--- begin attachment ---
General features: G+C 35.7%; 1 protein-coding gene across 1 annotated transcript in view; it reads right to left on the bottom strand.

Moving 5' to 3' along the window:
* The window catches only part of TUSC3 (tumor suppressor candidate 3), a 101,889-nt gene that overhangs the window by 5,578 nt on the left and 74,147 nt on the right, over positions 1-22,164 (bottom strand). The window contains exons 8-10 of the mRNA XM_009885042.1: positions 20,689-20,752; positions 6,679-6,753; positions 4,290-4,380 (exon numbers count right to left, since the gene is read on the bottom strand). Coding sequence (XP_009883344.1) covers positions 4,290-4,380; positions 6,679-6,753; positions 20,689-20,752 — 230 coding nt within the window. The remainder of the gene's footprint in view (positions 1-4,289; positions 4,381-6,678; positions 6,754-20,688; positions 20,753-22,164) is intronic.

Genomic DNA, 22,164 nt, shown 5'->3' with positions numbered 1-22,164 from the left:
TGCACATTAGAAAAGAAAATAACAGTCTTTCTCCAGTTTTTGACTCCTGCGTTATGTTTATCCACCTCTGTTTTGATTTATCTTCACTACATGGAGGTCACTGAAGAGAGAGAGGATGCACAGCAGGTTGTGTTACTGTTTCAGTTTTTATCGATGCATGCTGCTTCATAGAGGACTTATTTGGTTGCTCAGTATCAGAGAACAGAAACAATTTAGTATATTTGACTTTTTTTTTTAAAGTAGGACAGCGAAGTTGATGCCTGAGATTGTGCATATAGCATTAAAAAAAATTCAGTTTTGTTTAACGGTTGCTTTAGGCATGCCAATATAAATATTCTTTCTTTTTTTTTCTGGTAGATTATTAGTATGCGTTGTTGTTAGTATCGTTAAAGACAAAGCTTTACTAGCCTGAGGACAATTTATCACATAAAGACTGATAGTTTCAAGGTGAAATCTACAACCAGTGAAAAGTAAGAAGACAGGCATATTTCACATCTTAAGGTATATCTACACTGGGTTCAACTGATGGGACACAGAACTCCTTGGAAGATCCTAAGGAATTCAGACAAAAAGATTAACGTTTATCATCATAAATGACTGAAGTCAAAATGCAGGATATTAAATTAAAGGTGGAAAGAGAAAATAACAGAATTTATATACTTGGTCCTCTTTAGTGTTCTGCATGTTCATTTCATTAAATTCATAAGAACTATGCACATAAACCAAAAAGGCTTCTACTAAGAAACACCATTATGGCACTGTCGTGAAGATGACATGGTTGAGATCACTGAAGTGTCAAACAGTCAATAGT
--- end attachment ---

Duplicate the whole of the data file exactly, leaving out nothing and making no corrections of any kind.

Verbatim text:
General features: G+C 35.7%; 1 protein-coding gene across 1 annotated transcript in view; it reads right to left on the bottom strand.

Moving 5' to 3' along the window:
* The window catches only part of TUSC3 (tumor suppressor candidate 3), a 101,889-nt gene that overhangs the window by 5,578 nt on the left and 74,147 nt on the right, over positions 1-22,164 (bottom strand). The window contains exons 8-10 of the mRNA XM_009885042.1: positions 20,689-20,752; positions 6,679-6,753; positions 4,290-4,380 (exon numbers count right to left, since the gene is read on the bottom strand). Coding sequence (XP_009883344.1) covers positions 4,290-4,380; positions 6,679-6,753; positions 20,689-20,752 — 230 coding nt within the window. The remainder of the gene's footprint in view (positions 1-4,289; positions 4,381-6,678; positions 6,754-20,688; positions 20,753-22,164) is intronic.

Genomic DNA, 22,164 nt, shown 5'->3' with positions numbered 1-22,164 from the left:
TGCACATTAGAAAAGAAAATAACAGTCTTTCTCCAGTTTTTGACTCCTGCGTTATGTTTATCCACCTCTGTTTTGATTTATCTTCACTACATGGAGGTCACTGAAGAGAGAGAGGATGCACAGCAGGTTGTGTTACTGTTTCAGTTTTTATCGATGCATGCTGCTTCATAGAGGACTTATTTGGTTGCTCAGTATCAGAGAACAGAAACAATTTAGTATATTTGACTTTTTTTTTTAAAGTAGGACAGCGAAGTTGATGCCTGAGATTGTGCATATAGCATTAAAAAAAATTCAGTTTTGTTTAACGGTTGCTTTAGGCATGCCAATATAAATATTCTTTCTTTTTTTTTCTGGTAGATTATTAGTATGCGTTGTTGTTAGTATCGTTAAAGACAAAGCTTTACTAGCCTGAGGACAATTTATCACATAAAGACTGATAGTTTCAAGGTGAAATCTACAACCAGTGAAAAGTAAGAAGACAGGCATATTTCACATCTTAAGGTATATCTACACTGGGTTCAACTGATGGGACACAGAACTCCTTGGAAGATCCTAAGGAATTCAGACAAAAAGATTAACGTTTATCATCATAAATGACTGAAGTCAAAATGCAGGATATTAAATTAAAGGTGGAAAGAGAAAATAACAGAATTTATATACTTGGTCCTCTTTAGTGTTCTGCATGTTCATTTCATTAAATTCATAAGAACTATGCACATAAACCAAAAAGGCTTCTACTAAGAAACACCATTATGGCACTGTCGTGAAGATGACATGGTTGAGATCACTGAAGTGTCAAACAGTCAATAGT